Tuesday, December 22, 2009

Sasha's Kitchen: Slightly Spicy Tomato Arugula Angel Hair Pasta

For tonight's dinner, I explored another recipe from Marcus Samuelsson's new cookbook, New American Table. Unlike with my recent post on German Street Pretzels and Beer Braised Short Ribs, where I stuck closely to the recipes as laid out in the cookbook, with tonight's pasta dish, I couldn't resist making some considerable variations, despite the fact that I am attempting to test the recipes in the cookbook. However, the dish that I did come up with was a winner, was inexpensive, fast and easy to make, and will make for great leftovers for lunch tomorrow. Here's the recipe that I followed with a discussion below that sets forth how the recipe deviates for Samuelsson's "Spicy Tomato Arugula Angel Hair" on page 276 of his new cookbook.

Pasta Recipe

5 red tomatoes off the vine
1 T sea salt
1 box of angel hair pasta
2 T olive oil
4 cloves of garlic
3 shallots, chopped
one 24 oz can crushed tomatoes
1/2 cup chopped baby arugula
1/2 tsp ground pepper
2 tsp oregano
1/2 tsp thyme
1/3 tsp crushed red pepper flakes
1 anaheim Chile
1 polambo Chile
3 T freshly grated Parmesan cheese

First I cut the tomatoes and put in a bowl with the salt and allowed them to absorb the salt while I worked with the other ingredients. Samuelsson's recipe actually calls for a mixture of yellow and red tomatoes, but it is pretty hard to find yellow tomatoes in December in the Northeast, so I had to make due with red ones off the vine.

Next, I started boiling the water and when it reached a boil, added a box of angel hair pasta.

In the meantime, I prepared the sauce in a large saute pan. I first added the olive oil, garlic and shallots and sauteed for a few minutes. I used a bit of extra garlic, since I like the taste of garlic in my pasta. Then I added the crushed tomatoes, which I chose to add more of than Samuelsson, whose recipe only calls for a 14 ox can. I also added the peppers at this point, because I prefer to have them cooked into the sauce to mix the flavors, rather than crunchy and added at the end like the recipe called for.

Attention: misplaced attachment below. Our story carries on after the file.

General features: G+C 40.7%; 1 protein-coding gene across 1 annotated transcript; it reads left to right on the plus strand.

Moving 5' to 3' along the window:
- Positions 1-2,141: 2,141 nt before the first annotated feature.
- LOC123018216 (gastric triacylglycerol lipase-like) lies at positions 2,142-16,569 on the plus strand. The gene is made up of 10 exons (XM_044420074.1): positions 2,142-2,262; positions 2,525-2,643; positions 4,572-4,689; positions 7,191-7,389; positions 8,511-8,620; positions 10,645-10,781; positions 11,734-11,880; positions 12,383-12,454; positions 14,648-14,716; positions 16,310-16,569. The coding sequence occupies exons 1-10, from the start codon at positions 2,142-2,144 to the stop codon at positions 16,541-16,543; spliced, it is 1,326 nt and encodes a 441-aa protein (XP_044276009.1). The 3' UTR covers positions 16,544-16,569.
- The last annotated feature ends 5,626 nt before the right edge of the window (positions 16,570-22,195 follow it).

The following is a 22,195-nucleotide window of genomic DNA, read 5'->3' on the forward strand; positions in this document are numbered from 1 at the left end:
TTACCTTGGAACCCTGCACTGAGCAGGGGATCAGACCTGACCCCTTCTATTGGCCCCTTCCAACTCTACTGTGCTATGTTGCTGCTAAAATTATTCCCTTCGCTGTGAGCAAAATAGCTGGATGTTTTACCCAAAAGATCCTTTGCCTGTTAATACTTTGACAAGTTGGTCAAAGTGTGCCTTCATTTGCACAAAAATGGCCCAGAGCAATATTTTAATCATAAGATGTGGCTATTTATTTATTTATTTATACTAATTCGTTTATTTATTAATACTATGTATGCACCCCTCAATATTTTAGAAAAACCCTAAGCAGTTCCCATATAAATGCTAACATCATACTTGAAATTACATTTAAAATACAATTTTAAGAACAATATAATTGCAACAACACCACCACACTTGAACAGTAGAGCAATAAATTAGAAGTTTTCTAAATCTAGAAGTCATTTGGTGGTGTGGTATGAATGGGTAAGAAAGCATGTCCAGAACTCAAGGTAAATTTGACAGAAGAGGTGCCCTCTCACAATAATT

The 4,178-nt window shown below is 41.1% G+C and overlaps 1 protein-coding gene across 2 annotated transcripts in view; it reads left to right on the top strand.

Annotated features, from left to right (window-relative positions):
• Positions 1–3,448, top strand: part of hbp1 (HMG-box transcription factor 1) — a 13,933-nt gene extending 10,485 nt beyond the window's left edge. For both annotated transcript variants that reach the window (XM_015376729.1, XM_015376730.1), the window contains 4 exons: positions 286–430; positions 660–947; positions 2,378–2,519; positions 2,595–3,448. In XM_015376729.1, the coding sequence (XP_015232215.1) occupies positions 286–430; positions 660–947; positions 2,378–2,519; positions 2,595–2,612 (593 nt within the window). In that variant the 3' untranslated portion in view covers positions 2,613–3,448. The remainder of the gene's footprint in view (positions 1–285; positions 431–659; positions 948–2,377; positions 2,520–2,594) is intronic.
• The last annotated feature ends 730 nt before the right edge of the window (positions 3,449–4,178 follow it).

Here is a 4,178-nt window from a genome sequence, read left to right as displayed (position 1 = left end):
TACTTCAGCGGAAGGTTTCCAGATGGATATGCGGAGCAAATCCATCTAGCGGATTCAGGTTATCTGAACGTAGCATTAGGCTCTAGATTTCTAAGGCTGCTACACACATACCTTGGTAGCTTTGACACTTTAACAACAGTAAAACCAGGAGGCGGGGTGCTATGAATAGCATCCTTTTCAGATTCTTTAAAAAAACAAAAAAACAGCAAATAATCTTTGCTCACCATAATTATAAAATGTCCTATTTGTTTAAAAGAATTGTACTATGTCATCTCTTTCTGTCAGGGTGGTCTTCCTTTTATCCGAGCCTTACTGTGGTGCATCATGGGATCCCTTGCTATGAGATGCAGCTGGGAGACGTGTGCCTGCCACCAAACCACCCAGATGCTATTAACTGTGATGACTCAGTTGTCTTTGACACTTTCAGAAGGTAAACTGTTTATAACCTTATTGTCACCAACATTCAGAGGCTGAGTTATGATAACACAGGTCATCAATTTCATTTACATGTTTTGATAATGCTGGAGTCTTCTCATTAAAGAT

The recipe in the cookbook calls for 2 Anaheim Chiles. It is a misnomer that all chile peppers are spicy, because anaheims are actually extremely mild. I decided to add only one anaheim and throw a polombo chile into the mix because I thought the mild taste and distinctive smokiness of the polombo would go well with the tomato and arugula. This turned out to be an excellent decision, as I loved the smoky hints in the sauce that were introduced by the polambo.

I added the oregano, pepper an thyme (my addition) and sauteed for about five minutes. Then, I tossed with the fresh tomatoes, arugula, Parmesan, red pepper flakes and angel hair. Red pepper will make your pasta spicy in a hurry and I wasn't in the mood for more than a tiny bit of heat, so I cut down on the red pepper flakes accordingly (the original recipe calls for 1 tsp). So if you prefer to have a spicy sauce, you can add more of the red pepper flakes. The arugula is key in this dish, as it adds just a touch of bitterness that goes nicely with the other flavors. I love arugula in my "italian" cooking (in pizza too), so I added extra.

When I was making this dish, my husband wasn't sure I needed to add the tomatoes at all, since he thought the sauce looked so delicious. But in the end, we were glad that we did. The fresh tomatoes, which were not cold at all by the time they were mixed with the hot sauce, added texture to the dish and brought out the flavors in the sauce nicely.


Pasta on Foodista

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